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What are ofrendas?

Ofrendas are altars found in Mexican homes that pay tribute to those who have died. Typically, a table is set up with two levels, both adorned with brightly coloured tablecloths. The higher level is where photographs and personal items belonging to the departed are placed. Belongings generally vary based on the deceased’s age, for example, a toy for a child or a piece of jewellery for someone older.  

The lower level of the ofrendas is for the offerings. These are usually traditional foods, including tamales and mole. Other popular offerings include pan de muerto, a sugar pastry in the shape of bones or worldly delights particularly enjoyed by the deceased like alcohol.  

The point of the ofrendas is for the departed to know they are being remembered, as well as indulge in the offerings presented by the living. Putting together the ofrendas is a family affair, with everyone coming together to remember their loved ones and share stories.
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Where to go in Mexico to celebrate the Day of the Dead

The largest celebrations take place in Mexico City, where parades fill the streets with costumes, masks, and celebrations on every corner. But it’s not the only place to consider celebrating the Day of the Dead.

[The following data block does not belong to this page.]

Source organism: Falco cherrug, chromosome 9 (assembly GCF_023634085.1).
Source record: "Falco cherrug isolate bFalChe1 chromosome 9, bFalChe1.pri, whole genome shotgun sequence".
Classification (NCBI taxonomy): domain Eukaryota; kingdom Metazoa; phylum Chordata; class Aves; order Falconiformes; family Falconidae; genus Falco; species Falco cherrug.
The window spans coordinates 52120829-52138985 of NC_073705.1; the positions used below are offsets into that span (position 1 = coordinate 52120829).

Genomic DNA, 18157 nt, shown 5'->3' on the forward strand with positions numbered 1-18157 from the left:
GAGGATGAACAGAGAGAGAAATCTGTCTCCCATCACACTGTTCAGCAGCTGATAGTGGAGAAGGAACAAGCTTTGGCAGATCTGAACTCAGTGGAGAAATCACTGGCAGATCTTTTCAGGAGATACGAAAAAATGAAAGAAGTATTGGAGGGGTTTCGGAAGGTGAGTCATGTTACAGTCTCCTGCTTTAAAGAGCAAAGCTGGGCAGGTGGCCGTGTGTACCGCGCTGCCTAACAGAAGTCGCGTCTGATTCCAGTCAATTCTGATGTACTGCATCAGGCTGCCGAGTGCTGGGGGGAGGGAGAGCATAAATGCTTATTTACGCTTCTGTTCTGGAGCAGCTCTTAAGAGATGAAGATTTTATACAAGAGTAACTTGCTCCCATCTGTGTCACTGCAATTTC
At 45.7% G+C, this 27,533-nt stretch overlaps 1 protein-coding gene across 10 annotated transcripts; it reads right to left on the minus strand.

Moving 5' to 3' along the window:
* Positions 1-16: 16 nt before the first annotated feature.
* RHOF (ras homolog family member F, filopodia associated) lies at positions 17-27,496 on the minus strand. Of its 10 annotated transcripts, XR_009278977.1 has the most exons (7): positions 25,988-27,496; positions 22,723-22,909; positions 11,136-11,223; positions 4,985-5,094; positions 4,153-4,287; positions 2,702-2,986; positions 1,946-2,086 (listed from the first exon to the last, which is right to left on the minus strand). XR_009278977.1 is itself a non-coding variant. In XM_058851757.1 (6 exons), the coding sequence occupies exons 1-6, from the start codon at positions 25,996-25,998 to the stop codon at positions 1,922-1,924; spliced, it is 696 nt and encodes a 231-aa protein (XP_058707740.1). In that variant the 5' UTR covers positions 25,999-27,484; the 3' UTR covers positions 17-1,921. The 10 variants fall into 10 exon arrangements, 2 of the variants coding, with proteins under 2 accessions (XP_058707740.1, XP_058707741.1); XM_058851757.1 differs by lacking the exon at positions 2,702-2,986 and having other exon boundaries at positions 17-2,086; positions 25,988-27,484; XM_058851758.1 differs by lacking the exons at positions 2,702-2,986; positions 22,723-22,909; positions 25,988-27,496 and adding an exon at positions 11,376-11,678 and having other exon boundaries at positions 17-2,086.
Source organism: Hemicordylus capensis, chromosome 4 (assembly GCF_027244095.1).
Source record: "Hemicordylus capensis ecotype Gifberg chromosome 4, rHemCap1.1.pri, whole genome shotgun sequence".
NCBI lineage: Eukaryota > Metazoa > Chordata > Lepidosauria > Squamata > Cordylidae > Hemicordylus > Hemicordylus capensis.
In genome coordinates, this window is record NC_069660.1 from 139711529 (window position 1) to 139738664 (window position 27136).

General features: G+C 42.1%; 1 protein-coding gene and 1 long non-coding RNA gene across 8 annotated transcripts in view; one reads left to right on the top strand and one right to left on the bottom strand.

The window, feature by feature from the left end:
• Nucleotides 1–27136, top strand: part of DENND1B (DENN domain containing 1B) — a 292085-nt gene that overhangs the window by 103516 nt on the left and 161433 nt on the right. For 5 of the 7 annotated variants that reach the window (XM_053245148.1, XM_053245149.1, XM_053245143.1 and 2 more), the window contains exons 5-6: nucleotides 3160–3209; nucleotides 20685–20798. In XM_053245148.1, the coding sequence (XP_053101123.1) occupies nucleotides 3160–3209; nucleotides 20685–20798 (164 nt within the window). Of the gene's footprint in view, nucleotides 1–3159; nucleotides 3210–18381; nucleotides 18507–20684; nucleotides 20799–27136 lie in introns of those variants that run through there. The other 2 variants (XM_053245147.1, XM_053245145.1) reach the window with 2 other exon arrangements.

Riviera Maya is a brilliant spot for celebrating. Walking the ancient streets, you’ll come across a plethora of beautiful crafts, delectable treats, and intricate decorations. Xcaret Park is a popular eco park offering water activities, a theme park, and history exploration. During Dia de Los Muertos, the park is transformed into an all-out colourful celebration where you can experience the best of this Mexican tradition.  

If you’re looking for the spook factor, look no further than the Chichen Itza archaeological site, the largest city of Mayan civilisation. Don’t be surprised if you hear and see the unexplainable, the mysterious history of the site will have you feeling the lost spirits of years gone by. 

But for days of soaking up the sunshine, swimming in clear turquoise bliss, and relaxing poolside, Riviera Maya hotels are the place to be.  

Cancun, Mexico, is another must-visit, offering plenty of shopping opportunities for your Day of the Dead souvenirs. Some hotels also have their own ofrendas, allowing you to experience this tradition first-hand. When the celebrations are done, it’s time to hit the white sand beaches and explore the calm blue waters where fun and excitement await.
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Add a touch of luxury with Sovereign

Do you want to celebrate the Day of the Dead? Why not experience the celebrations for yourself on a luxury holiday to Mexico? At Sovereign Luxury Travel we have over 50 years’ experience in creating bespoke luxury holidays around the world. Our Personal Travel Planners are on hand every step of the way to ensure you Travel with Confidence and have an unforgettable holiday.

For more information, call our Personal Travel Planners on: